Napolitano established a 38th District Health Consortium composed of health providers, educators and experts throughout the local area.  The Consortium helps keep the Congresswoman apprised of key health issues facing her constituents and works with the Congresswoman to devise programs and projects to improve health care and health outcomes for the local area.  The Congresswoman also works with the Health Consortium to pursue funding options through California’s Proposition 63 Mental Health Services Expansion and for additional training of nursing professionals at both the entry level (CNAs and LVNs) and RNs with advanced degrees.

Manufacturing Task Force

A firm believer that manufacturing “matters,” the Congresswoman has initiated a Manufacturing Task Force in the 38th district comprised of various small and mid-sized companies.  The task force meets as needed to examine key issues and work on strategies that will foster more manufacturing jobs and create a positive climate for manufacturing retention and growth.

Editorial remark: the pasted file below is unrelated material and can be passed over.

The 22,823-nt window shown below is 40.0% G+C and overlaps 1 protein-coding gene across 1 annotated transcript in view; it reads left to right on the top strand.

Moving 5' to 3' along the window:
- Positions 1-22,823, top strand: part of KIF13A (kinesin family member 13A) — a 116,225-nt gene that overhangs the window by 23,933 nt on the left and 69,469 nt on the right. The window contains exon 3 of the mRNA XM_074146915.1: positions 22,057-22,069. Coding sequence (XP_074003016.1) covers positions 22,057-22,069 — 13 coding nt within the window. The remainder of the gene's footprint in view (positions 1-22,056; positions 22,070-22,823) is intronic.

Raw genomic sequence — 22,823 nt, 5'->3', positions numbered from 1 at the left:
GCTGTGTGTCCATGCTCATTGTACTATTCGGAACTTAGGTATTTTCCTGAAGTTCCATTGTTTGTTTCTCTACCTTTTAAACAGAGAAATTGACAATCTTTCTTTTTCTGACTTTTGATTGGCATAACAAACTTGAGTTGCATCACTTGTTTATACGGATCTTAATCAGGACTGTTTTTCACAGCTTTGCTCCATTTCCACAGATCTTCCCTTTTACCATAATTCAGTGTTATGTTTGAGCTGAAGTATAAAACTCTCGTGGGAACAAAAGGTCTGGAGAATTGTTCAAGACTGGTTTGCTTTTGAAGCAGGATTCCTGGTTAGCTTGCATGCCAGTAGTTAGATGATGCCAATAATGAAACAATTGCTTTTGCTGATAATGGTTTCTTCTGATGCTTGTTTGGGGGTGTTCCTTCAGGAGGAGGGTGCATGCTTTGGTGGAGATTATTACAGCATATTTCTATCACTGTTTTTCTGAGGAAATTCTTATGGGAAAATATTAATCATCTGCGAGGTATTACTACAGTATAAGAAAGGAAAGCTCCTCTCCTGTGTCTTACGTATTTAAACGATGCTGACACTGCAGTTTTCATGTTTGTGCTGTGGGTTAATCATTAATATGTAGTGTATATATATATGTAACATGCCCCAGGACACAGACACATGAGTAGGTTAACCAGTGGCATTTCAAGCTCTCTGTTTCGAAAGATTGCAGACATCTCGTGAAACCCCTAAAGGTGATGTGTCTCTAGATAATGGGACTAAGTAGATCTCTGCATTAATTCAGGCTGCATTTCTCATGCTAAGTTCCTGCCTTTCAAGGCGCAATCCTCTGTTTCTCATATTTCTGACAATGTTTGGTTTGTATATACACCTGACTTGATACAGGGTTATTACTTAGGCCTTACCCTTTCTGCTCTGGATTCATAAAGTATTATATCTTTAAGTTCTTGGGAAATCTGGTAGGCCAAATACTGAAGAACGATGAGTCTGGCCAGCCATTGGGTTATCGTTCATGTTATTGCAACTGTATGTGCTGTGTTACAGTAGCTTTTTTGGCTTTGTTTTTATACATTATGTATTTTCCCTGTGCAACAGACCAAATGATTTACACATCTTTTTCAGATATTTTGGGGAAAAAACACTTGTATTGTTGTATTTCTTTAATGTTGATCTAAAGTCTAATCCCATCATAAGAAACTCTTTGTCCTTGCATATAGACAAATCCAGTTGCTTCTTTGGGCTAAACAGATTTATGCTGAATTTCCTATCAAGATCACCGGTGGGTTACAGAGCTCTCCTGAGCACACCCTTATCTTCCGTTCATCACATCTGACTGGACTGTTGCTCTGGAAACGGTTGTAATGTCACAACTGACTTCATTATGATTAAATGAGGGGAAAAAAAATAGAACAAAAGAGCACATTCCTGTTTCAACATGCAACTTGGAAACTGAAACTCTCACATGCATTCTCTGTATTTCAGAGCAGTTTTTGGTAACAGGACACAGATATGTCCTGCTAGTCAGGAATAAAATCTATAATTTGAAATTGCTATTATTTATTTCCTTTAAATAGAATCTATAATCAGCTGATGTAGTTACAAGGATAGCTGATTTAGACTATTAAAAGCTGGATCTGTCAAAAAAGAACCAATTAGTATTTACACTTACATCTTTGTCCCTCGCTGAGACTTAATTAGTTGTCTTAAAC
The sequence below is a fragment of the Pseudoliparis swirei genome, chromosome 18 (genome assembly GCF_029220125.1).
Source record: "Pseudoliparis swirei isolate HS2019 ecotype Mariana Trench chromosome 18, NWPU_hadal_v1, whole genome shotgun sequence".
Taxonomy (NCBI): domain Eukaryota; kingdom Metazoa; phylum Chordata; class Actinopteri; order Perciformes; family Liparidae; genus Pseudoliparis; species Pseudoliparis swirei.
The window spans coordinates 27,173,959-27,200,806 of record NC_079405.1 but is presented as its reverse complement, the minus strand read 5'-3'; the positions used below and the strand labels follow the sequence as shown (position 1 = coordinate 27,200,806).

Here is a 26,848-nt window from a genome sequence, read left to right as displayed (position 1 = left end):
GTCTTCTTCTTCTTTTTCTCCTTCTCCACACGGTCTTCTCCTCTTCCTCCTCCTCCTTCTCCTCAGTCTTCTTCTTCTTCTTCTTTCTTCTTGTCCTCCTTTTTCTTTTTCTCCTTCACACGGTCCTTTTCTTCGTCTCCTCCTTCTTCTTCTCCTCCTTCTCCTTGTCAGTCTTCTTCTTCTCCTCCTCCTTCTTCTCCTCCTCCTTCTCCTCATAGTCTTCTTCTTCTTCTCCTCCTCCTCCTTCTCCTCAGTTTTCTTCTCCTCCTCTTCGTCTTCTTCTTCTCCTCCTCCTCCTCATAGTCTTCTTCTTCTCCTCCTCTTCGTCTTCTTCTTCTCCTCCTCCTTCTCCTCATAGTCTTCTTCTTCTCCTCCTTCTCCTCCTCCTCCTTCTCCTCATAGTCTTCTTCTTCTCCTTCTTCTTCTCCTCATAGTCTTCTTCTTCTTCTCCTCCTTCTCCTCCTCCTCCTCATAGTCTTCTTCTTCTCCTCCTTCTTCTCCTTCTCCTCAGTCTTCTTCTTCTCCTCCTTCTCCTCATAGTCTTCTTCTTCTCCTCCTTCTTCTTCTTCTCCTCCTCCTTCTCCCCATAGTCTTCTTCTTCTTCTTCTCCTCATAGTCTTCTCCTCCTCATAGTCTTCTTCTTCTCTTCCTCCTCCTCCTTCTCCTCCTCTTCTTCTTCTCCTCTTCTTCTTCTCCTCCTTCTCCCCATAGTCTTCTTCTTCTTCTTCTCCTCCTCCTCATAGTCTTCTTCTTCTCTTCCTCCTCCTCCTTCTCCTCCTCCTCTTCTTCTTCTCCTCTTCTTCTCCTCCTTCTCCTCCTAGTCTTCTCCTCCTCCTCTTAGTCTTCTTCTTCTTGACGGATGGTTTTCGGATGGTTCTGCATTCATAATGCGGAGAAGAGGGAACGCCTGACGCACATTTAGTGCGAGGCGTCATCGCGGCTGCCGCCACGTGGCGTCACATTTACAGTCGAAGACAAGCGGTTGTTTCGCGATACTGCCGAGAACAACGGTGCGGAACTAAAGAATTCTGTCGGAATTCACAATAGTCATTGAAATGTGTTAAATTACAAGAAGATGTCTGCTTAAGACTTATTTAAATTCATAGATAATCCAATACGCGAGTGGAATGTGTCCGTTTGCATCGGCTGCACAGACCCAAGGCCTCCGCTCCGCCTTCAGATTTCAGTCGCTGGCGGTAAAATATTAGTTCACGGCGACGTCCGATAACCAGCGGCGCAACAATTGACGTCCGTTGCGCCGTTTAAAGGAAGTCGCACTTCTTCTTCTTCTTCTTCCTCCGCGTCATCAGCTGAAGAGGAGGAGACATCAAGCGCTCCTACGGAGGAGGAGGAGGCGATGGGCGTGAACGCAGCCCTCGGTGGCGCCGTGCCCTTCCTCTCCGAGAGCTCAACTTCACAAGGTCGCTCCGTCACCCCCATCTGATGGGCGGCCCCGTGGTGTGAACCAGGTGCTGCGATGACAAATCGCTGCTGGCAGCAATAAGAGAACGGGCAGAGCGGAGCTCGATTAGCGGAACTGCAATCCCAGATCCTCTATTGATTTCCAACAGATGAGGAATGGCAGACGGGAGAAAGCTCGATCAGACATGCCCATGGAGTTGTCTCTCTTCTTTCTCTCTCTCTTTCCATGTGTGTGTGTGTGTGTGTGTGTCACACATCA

Local Events

Napolitano hosts various events throughout the year, informing residents of the 38 th District on the impact of federal legislation and policy, and honoring local constituents for their outstanding achievements. Prominent among these events are the annual Congressional Art Competition and Women of the Year recognition ceremonies.


The Congresswoman was born and raised in Brownsville, Texas. After high school, she married and moved with her husband to California where they raised 5 children.